The truth is that stink bugs do not stay outside all year round. As the temperatures begin to drop, the creatures start looking for a warm shelter, where they would be able to hide during winter.

Once the insects find a safe space, they get to fully enjoy their diapause.

In the wild, stink bugs prefer to hide under stones, bark, and weeds. However, in cities and the suburbs, these creatures can gather on the sides of a house. If the insects find cracks or crevices – they will invade the building.

Can Stink Bugs Go in Your Bed?

Even if the bugs manage to get inside the house, the chances are high that they will congregate inside your walls or on the sides of the building.

But, unfortunately, sometimes these insects can make their way inside your house. As soon as it becomes a bit warmer, the stink bugs will start looking for ways to get outside, and they might accidentally make it into your living room or even bedroom.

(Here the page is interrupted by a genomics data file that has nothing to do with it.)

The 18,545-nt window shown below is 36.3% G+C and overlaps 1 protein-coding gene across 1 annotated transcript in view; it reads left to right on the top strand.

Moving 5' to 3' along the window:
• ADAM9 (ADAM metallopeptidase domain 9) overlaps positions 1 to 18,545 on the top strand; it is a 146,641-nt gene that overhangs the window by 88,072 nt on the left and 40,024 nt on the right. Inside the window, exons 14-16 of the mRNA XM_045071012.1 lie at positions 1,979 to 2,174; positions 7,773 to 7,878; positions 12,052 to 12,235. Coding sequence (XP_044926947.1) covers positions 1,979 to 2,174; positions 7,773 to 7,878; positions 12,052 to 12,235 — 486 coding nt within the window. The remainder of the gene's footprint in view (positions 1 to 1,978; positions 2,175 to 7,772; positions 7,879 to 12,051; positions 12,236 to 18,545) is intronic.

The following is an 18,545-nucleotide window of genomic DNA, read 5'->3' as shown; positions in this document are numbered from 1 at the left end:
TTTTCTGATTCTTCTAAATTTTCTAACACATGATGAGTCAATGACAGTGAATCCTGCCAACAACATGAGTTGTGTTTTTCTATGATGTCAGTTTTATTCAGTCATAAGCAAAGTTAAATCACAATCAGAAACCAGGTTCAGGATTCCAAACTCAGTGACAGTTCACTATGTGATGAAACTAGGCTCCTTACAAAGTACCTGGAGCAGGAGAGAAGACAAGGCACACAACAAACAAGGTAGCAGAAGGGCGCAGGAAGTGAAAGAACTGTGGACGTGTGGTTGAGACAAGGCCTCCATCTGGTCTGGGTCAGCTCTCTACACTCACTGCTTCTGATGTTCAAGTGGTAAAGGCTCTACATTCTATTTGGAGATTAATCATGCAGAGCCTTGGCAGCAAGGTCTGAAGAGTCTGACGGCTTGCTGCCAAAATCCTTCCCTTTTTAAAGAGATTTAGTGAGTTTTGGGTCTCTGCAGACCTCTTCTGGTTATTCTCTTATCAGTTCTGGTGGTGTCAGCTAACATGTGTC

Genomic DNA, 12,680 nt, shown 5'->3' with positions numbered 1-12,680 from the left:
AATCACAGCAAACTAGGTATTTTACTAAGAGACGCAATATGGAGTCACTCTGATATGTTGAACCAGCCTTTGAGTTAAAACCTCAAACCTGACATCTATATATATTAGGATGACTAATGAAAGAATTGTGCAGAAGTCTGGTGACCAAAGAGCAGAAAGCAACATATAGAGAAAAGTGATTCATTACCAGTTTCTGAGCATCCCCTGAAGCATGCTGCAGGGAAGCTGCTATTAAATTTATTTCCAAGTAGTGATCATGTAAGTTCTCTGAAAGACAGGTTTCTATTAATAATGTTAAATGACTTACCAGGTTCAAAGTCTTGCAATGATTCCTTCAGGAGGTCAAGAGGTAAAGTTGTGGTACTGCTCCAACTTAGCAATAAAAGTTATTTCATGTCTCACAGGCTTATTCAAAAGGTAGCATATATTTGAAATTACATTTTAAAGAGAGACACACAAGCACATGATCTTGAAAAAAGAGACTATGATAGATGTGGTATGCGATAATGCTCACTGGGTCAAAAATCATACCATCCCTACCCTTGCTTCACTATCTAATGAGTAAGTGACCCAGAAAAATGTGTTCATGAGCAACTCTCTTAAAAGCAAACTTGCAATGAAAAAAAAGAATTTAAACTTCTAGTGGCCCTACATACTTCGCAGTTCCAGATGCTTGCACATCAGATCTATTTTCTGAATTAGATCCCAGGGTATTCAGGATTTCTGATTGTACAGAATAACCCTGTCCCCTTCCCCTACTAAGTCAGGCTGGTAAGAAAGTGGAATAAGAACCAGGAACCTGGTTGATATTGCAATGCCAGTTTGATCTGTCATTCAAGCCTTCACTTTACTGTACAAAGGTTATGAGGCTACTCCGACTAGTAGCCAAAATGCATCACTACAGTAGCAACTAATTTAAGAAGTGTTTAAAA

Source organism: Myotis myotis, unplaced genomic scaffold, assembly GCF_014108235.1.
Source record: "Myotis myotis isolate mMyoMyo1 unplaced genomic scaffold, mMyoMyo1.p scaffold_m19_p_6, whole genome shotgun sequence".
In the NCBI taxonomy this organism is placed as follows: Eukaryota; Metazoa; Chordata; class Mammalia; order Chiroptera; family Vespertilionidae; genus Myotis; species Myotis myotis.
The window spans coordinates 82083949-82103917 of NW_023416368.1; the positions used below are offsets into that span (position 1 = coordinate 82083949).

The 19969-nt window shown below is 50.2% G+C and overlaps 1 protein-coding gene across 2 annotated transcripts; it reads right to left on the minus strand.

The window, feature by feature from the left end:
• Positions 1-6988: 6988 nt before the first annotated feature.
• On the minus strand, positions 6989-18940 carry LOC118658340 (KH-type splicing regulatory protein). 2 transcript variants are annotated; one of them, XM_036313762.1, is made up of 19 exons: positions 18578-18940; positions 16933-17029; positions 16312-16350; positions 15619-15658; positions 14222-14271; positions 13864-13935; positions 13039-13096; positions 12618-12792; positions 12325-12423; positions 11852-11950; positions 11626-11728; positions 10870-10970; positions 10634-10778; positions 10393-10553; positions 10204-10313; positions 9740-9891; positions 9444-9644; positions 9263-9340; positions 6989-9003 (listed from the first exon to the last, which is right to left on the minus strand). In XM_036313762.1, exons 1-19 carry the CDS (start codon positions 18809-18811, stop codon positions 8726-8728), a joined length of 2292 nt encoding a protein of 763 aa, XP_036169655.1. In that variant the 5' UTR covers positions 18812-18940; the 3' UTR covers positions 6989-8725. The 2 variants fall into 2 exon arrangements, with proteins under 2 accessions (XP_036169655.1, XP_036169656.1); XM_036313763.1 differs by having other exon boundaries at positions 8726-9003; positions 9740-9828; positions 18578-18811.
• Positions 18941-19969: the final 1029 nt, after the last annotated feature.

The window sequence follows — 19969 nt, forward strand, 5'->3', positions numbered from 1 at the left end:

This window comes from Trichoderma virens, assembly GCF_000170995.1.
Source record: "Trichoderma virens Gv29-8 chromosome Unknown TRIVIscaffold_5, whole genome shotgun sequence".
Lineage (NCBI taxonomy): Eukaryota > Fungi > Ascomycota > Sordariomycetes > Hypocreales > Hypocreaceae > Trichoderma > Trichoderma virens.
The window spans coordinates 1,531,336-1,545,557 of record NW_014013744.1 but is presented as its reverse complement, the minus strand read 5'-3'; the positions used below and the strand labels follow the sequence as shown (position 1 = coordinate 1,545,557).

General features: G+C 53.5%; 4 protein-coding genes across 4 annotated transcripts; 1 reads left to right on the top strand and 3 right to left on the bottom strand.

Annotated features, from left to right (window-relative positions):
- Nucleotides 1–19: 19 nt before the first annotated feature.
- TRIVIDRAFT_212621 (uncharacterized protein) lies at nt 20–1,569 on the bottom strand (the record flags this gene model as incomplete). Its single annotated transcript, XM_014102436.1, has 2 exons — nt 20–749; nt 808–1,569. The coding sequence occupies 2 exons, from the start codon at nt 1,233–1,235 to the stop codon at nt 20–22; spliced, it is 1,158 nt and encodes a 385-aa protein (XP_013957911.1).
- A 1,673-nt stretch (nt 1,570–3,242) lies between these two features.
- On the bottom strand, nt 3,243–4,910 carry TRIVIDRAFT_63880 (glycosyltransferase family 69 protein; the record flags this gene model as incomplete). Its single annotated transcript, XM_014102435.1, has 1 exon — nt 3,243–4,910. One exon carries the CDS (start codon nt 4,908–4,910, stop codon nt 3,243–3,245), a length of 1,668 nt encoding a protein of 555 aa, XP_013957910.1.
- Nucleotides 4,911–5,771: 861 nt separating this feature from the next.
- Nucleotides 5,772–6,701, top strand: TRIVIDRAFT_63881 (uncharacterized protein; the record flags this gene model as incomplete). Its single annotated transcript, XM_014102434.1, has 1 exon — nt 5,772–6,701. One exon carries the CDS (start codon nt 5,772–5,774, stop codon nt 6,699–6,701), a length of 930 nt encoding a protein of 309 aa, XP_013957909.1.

By the way, the insects might be tricked into thinking that spring is just around the corner. This will happen, if you decide to warm up the house, for example.

So, can stink bugs go in your bed?

The insects certainly don’t want to appear anywhere near your bed, but that might happen, especially, if there is a stink bug infestation.

Unlike bed bugs, stink bugs do not feed on human blood, so there is no reason for them to be in your bed. But they might end up there by accident.